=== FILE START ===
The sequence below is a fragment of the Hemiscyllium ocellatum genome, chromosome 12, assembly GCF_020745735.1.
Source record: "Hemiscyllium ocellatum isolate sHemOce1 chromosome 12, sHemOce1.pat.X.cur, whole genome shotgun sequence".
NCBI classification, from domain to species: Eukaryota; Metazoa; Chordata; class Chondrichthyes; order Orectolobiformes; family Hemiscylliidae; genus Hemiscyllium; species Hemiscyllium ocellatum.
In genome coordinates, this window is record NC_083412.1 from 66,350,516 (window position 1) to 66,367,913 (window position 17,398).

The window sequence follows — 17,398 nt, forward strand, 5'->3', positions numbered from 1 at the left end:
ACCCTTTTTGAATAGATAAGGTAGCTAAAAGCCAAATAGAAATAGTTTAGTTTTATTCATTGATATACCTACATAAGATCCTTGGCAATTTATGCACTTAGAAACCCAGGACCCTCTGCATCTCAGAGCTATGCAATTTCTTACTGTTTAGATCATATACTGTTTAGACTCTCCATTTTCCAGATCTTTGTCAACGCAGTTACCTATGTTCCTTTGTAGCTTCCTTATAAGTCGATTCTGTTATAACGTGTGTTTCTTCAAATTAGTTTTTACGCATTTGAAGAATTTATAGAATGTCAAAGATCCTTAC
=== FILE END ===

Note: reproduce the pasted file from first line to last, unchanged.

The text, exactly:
The sequence below is a fragment of the Hemiscyllium ocellatum genome, chromosome 12, assembly GCF_020745735.1.
Source record: "Hemiscyllium ocellatum isolate sHemOce1 chromosome 12, sHemOce1.pat.X.cur, whole genome shotgun sequence".
NCBI classification, from domain to species: Eukaryota; Metazoa; Chordata; class Chondrichthyes; order Orectolobiformes; family Hemiscylliidae; genus Hemiscyllium; species Hemiscyllium ocellatum.
In genome coordinates, this window is record NC_083412.1 from 66,350,516 (window position 1) to 66,367,913 (window position 17,398).

The window sequence follows — 17,398 nt, forward strand, 5'->3', positions numbered from 1 at the left end:
ACCCTTTTTGAATAGATAAGGTAGCTAAAAGCCAAATAGAAATAGTTTAGTTTTATTCATTGATATACCTACATAAGATCCTTGGCAATTTATGCACTTAGAAACCCAGGACCCTCTGCATCTCAGAGCTATGCAATTTCTTACTGTTTAGATCATATACTGTTTAGACTCTCCATTTTCCAGATCTTTGTCAACGCAGTTACCTATGTTCCTTTGTAGCTTCCTTATAAGTCGATTCTGTTATAACGTGTGTTTCTTCAAATTAGTTTTTACGCATTTGAAGAATTTATAGAATGTCAAAGATCCTTAC